Central to the liturgical worship in heaven depicted in Revelation 4-5 is the presence of the Lord. Jesus said, “For where two or three are gathered in my name, there am I in the midst of them.” (St Matthew 18.20) This presence is most fully seen in the Eucharistic presence of Christ – “the Lamb who was slain.”
If you think about it, morning and evening prayer, the set times of prayer throughout the day, all came from the Jewish worship. The Eucharist (Holy Communion, whatever you prefer to call it) is the only distinctly Christian worship. At times it was the only Christian worship. The ancient liturgies address Christ as truly present. Christians came together to worship Christ, expecting Him to be present in their worship.
After Jacob’s dream at Bethel, he said, “How awesome is this place! This is none other than the house of God, and this is the gate of heaven.” (Genesis 28.17) That should be our attitude toward our places of worship. It is God’s house and the gate of heaven. Jacob consecrated that place and so our houses of worship must be consecrated, set apart for the reverent worship of our Lord.
Consider the beauty of Solomon’s temple and the vestments of the priests. These did not offend God, these pleased God. These honored God. How do the decorations of our houses of worship and the vestments of our ministers honor God? If it is not for the honor of God, it doesn’t have a proper place in the church. If it is for the honor of God, then it should be the best that we can offer.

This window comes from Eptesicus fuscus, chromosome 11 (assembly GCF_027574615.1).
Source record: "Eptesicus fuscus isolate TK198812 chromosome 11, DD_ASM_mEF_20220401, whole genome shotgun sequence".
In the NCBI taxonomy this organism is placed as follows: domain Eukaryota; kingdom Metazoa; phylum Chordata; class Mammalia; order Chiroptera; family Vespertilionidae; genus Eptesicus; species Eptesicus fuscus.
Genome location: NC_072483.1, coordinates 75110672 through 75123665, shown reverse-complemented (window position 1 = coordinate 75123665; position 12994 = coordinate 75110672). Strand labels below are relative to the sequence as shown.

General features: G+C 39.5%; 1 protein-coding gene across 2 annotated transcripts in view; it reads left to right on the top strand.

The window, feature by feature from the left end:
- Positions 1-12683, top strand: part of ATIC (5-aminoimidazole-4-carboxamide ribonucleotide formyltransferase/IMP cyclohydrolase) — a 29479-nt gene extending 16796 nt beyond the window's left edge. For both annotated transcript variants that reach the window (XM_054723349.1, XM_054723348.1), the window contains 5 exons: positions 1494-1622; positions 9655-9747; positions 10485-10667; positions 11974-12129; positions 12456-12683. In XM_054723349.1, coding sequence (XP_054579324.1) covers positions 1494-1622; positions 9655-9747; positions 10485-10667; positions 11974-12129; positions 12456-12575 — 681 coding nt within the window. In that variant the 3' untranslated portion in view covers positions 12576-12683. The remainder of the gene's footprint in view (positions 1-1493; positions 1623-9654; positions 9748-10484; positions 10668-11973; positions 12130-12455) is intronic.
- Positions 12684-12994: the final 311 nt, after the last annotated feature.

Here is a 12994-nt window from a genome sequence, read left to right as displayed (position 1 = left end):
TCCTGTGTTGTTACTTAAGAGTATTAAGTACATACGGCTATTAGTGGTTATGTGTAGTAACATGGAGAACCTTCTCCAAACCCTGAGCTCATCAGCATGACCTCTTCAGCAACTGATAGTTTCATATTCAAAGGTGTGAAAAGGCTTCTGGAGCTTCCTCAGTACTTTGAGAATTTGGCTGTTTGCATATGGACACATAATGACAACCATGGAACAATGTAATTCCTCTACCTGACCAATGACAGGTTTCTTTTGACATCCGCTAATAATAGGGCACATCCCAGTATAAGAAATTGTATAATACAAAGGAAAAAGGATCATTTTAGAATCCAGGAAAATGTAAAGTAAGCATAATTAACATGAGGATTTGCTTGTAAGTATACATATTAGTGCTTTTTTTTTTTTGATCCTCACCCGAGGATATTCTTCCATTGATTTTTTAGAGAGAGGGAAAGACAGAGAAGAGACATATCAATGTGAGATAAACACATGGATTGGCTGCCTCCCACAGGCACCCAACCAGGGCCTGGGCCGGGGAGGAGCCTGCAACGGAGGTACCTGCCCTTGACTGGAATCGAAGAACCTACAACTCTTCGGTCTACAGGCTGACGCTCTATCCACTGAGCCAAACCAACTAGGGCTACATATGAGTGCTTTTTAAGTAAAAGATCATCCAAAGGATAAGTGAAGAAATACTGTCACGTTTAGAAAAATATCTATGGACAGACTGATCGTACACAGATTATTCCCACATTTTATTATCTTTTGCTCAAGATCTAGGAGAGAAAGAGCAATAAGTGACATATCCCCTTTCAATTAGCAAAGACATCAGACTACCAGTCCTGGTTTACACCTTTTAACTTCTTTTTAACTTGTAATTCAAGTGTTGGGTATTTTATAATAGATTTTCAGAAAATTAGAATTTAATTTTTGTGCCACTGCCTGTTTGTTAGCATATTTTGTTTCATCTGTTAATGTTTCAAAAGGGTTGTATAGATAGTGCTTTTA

Singing and musical instruments are part of heaven’s worship. Even singing our corporate prayers is a reverent means of communing with God differently than we commune with each other.
We should not shy from gestures of worship. “Sit for instruction, kneel for prayer, and stand for praise.” The Puritans, who so opposed many ceremonies of the church, actually wanted a Canon passed to require everyone to kneel for prayer. They recognized that inward humility should be expressed by outward posture.
From the earliest days of the church, the sign of the cross was made on the forehead with the right thumb or two fingers or the whole hand. Tertullian wrote, “We Christians wear out our foreheads with the sign of the cross” (c. 200) This is still how ashes are received on Ash Wednesday. By the 4th century, the gesture had extended beyond the forehead. These are all reverent gestures for honoring God in our worship.